(Washington, DC) – The United States should protect people who use classified or other sensitive government information to expose what appear to be serious human rights violations and other government wrongdoing, Human Rights Watch said in a statement released today.
Edward Snowden, a former National Security Agency (NSA) contractor who recently drew global attention to US mass surveillance programs, could be subject to extradition if charged by the US. Although the entirety of Snowden’s disclosures and their implications are still unknown, his revelations about NSA mass surveillance reveal overreach that is clearly of high national and international public interest, Human Rights Watch said.
“The uproar following Snowden’s revelations shows the importance of exposing the scope and conduct of the US surveillance program to public view, and that should temper any government response, whatever else Snowden may yet disclose,” said Kenneth Roth, executive director of Human Rights Watch. “The US urgently needs a better system for protecting people who use classified information to spotlight what could reasonably be seen as serious government misconduct.”
The US government should also refrain from using the US Espionage Act, with its heavy penalties, to punish those who disclose classified information to the media for the purpose of exposing government wrongdoing and unethical policies, Human Rights Watch said. To contend that publishing classified information on the Internet proves an intent to “aid the enemy” simply because the “enemy” might read publicly available news, as the government has done in the prosecution of the US soldier Bradley Manning, subverts freedom of speech and the public’s right to information that can be essential to protect human rights and democratic accountability.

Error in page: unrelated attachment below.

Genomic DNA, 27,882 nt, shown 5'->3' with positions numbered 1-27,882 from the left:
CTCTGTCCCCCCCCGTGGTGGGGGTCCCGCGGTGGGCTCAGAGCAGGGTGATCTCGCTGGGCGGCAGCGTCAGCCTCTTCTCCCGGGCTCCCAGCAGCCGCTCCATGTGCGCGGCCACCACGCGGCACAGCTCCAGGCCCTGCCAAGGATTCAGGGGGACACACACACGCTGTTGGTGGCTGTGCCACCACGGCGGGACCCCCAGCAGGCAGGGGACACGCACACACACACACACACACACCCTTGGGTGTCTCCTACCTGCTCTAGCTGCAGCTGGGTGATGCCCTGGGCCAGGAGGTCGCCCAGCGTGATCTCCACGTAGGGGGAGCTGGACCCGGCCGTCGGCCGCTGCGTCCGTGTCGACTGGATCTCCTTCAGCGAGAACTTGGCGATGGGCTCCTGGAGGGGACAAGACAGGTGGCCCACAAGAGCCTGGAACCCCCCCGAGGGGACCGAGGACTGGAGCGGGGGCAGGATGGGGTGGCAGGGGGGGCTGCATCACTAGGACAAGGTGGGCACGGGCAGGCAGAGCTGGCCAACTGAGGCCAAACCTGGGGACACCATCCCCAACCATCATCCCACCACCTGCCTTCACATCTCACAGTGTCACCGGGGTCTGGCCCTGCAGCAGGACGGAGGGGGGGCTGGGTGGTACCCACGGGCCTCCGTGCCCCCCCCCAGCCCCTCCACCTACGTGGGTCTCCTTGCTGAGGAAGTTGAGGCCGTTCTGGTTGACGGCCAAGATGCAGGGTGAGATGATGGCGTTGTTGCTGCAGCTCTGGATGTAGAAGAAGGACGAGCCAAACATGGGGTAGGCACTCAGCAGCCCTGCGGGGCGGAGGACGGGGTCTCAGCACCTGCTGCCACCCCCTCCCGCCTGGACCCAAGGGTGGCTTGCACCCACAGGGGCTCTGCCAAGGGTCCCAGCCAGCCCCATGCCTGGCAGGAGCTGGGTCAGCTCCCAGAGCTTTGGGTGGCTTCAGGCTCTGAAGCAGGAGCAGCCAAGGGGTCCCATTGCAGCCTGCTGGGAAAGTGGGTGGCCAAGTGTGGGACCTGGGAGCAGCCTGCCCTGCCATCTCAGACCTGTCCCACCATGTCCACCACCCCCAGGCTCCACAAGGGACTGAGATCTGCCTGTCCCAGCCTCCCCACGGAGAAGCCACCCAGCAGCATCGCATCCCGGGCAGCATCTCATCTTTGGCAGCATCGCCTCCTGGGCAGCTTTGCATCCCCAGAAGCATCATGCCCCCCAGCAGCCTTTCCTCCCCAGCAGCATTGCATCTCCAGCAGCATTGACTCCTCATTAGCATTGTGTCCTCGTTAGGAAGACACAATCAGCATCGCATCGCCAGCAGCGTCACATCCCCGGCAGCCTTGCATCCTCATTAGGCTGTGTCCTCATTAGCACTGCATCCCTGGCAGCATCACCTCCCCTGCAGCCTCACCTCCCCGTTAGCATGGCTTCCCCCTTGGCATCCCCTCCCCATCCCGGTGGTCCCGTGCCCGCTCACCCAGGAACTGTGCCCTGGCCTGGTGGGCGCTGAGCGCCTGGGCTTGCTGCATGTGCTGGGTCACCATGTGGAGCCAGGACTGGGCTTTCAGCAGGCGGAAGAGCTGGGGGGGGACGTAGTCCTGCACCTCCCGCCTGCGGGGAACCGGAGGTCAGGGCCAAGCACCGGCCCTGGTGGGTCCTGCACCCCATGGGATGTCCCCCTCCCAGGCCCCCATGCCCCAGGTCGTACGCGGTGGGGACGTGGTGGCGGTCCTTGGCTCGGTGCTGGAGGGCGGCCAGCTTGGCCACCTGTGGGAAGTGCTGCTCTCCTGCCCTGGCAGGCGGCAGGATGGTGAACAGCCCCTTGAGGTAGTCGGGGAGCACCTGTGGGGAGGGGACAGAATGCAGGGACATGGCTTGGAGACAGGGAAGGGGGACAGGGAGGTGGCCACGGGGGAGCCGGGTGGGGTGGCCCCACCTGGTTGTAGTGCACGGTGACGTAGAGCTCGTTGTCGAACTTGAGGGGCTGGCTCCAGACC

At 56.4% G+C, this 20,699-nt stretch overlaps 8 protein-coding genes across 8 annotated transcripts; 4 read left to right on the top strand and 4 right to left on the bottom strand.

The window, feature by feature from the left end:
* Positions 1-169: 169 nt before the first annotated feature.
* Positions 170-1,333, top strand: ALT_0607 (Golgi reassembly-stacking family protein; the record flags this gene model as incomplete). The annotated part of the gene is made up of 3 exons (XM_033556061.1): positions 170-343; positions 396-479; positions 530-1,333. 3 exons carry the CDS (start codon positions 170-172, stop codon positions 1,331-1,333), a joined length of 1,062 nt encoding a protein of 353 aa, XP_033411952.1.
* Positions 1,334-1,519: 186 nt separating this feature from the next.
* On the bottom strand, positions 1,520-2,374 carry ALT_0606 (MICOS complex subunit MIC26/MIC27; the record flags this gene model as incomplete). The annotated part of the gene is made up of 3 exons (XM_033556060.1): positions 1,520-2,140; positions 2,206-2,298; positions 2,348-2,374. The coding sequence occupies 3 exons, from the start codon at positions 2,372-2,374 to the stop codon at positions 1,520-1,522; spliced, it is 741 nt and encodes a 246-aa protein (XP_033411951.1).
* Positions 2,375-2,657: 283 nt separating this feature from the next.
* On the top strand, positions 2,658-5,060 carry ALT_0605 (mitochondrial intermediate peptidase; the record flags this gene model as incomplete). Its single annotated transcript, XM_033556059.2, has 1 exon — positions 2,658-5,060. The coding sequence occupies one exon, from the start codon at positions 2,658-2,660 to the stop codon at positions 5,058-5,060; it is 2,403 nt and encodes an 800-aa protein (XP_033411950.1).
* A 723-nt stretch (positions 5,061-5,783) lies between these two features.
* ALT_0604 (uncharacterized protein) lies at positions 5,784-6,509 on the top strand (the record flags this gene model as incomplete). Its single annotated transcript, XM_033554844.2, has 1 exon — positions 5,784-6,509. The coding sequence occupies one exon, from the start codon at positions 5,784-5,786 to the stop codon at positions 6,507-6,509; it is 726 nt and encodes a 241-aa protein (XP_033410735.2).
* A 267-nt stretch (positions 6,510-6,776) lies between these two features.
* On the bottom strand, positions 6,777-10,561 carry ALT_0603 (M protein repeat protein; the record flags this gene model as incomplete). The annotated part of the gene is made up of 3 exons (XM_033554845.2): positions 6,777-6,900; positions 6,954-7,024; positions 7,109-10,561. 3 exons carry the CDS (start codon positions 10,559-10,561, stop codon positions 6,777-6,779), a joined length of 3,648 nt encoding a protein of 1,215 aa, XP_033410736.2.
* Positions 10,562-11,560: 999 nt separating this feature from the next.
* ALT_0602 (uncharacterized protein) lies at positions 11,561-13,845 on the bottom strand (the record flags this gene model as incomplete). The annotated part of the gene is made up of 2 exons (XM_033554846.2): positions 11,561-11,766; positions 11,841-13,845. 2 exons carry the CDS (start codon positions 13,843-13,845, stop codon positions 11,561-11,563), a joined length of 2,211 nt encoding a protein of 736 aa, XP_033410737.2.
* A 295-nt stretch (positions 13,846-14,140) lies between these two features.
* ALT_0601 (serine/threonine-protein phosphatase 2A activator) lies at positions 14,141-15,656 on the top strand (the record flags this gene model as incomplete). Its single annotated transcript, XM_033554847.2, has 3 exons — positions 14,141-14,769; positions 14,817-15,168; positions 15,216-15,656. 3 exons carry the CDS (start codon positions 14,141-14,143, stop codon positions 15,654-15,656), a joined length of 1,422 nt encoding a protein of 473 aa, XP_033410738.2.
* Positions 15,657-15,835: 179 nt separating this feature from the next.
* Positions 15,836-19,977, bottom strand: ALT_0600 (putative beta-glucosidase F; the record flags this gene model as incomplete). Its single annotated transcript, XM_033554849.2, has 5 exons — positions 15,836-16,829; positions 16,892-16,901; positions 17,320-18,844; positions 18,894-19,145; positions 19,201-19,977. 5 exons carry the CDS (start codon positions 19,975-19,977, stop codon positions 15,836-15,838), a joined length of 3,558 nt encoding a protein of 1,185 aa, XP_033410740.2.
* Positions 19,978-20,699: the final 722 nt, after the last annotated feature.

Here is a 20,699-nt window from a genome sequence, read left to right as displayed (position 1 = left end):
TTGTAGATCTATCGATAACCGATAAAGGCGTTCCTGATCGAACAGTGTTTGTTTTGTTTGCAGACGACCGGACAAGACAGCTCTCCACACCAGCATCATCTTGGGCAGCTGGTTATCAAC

US authorities should exercise discretion when considering prosecuting such leaks under US laws governing classified information, Human Rights Watch said. They should not bring charges against whistleblowers who expose government wrongdoing unless they can make a compelling case that the harm to national security caused by the disclosure is so significant that it overrides the public’s right to know, and are prepared to make that case publicly, providing as much detail as possible on the actual harm.
The US Congress has failed to provide effective protection and meaningful recourse to national security whistleblowers, Human Rights Watch said. Existing laws and practices give would-be whistleblowers few internal ways to disclose governmental misconduct, no recourse when existing options are inaccessible or unresponsive, and no meaningful right to challenge official retaliation and defend themselves from criminal and civil liability. Congress also has failed to insist that security agencies should disclose enough information to enable effective democratic oversight or that the government should curtail the overwhelming growth of classified information.
If Snowden had been able to raise the issue of NSA mass surveillance effectively without facing the prospect of espionage charges, or to have brought it to Congress for real action without fear of retaliation, he might not have felt the need to flee to Hong Kong in the first place, Human Rights Watch said.
The Johannesburg Principles on National Security, Freedom of Expression and Access to Information, an influential set of principles issued in 1996 by experts in international law on the applicability of human rights protections to national security information, provide: “No person may be punished on national security grounds for disclosure of information if… the public interest in knowing the information outweighs the harm from disclosure.”
“The United States has been a world leader in connecting people by phone and Internet, but it jeopardizes that status if it will not allow meaningful public debate about the extraordinary scope of NSA surveillance,” Roth said. “Giving greater protection to national security whistleblowers is an essential step in that process.”